Creative Commons License

Republish our articles for free, online or in print, under a Creative Commons license.

Photo by belterz via iStock

This article was first published by San Quentin News, a prison newspaper that reports on rehabilitative efforts to increase public safety and achieve social justice from inside San Quentin State Prison. Visit SQN’s website or follow them on Twitter. The article has been edited to add clarity and conform with PJP style rules.

Tim Fielder, 55, Freddie J. Lewis, 68, and E.Vick, 85, have almost seven decades of combined experience playing the game they all love: horseshoe pitching. They became comrades at the horseshoe pit, located behind San Quentin State Prison’s baseball diamond.

Horseshoe pitching is a lawn game in which players throw horseshoes at metal stakes in the ground from a distance.

The trio agrees that no other sport offers a combination of skill and healthful exercise at such a low cost. It’s a multi-racial sport designed for beginners and the pros to enjoy.

“Our location is where negativity does not happen. The COs (correctional officers) know that we are responsible and we keep the area clean,” said three-year San Quentin resident Lewis, adding that the pit welcomes all ages of competitors.

“In this area, things are neutral,” said Fielder. He has been enjoying the peace of the game throughout his 12 years at the prison. “There’s no racial tension and we all just come here to get away from all the negative elements that happen around prison.”

The horseshoe pit of San Quentin (Photo courtesy of San Quentin News)

How could this activity, once considered a farmyard sport, end up becoming so popular that people such as these elders play every chance they get?

It could be its recreational style, along with its easy rules and ways to score.

No politics or any other iffy topics can come between these three buddies while they are enjoying their sport. Vick said that by respecting each other’s views, they don’t allow controversial topics to damage their bond.

They have shared more than 20 years of meeting at the pits, throwing the horseshoes and talking trash to each other in good humor. “I remember teaching this old guy how to play the game. He was just a newbie,” said Vick, the elder of the crew, referring to Fielder.

These older gentlemen consider this sport a way for them to not only enjoy their time together but for them to get some needed exercise.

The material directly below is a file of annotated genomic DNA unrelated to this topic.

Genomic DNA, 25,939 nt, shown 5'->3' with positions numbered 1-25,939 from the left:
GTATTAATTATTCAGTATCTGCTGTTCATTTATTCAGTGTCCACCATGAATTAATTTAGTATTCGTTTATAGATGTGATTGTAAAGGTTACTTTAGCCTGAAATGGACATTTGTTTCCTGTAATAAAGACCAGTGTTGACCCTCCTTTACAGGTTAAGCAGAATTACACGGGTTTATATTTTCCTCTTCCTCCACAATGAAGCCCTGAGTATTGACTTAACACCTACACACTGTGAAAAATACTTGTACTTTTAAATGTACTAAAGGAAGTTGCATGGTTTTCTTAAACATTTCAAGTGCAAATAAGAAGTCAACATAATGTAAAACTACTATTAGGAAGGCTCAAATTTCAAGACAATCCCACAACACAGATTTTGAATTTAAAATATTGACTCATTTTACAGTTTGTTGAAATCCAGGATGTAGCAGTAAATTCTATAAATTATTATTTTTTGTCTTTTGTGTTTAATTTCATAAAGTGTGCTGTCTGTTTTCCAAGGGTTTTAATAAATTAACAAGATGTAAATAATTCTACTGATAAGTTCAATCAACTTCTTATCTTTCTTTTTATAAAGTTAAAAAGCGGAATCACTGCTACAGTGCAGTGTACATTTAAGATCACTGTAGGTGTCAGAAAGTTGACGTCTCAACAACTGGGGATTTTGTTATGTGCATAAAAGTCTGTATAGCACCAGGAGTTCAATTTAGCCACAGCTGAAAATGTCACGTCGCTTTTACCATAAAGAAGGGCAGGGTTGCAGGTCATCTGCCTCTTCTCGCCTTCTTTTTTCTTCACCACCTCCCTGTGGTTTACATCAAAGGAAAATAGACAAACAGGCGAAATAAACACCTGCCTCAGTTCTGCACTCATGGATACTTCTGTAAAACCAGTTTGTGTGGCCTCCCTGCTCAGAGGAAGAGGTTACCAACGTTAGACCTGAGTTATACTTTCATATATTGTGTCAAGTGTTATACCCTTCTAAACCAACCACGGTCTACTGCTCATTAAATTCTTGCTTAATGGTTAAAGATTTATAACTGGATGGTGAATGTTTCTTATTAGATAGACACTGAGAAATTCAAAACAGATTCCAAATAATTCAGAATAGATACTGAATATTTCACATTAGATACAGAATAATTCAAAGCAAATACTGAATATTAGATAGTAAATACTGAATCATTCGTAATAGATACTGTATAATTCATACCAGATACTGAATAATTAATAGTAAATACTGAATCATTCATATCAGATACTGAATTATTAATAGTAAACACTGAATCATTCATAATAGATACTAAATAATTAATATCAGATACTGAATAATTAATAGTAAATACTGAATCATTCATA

“We play through the aches and pains we may have. I’m scheduled for a knee replacement soon, but I still get up and play the game because I love it,” Lewis said. “It’s just a relaxing game where you can just be yourself. It also has helped me with my sobriety.”

Since none of them can play the more physical sports like baseball, basketball or football, they enjoy a good horseshoe pitching competition instead.

“We don’t consider this to be an old man sport,” said Lewis, with a smile. “We beat some youngsters earlier.”

Cody Camp, 22, who arrived at San Quentin two months ago, was one of the youngsters who competed with the elders.

“It’s quite the experience playing against the OGs,” Camp said, using the abbreviated word for “original gangsters,” a term of affection and respect for older people inside prison. “It’s challenging because they are so good.”

Camp brought five years of experience playing horseshoes and he said he used to play with his grandfather.

Because this is his first time being incarcerated, he said being able to play a game that he loves has helped him cope with the many aspects of being in prison.

“Playing the game gets my mind off my past and the reason why I came to prison. It also reminds me of being with my grandfather and my family,” said Camp.

Vick shared that sentiment too. “It gives you a positive mindset,” he said. “You are not doing time when you are at the horseshoe pit.”

Disclaimer: The views in this article are those of the author. Global Forum Online has verified the writer’s identity and basic facts such as the names of institutions mentioned.

Timothy Hicks is a staff writer for San Quentin News, an award-winning newspaper published out of San Quentin State Prison in California, where he is incarcerated.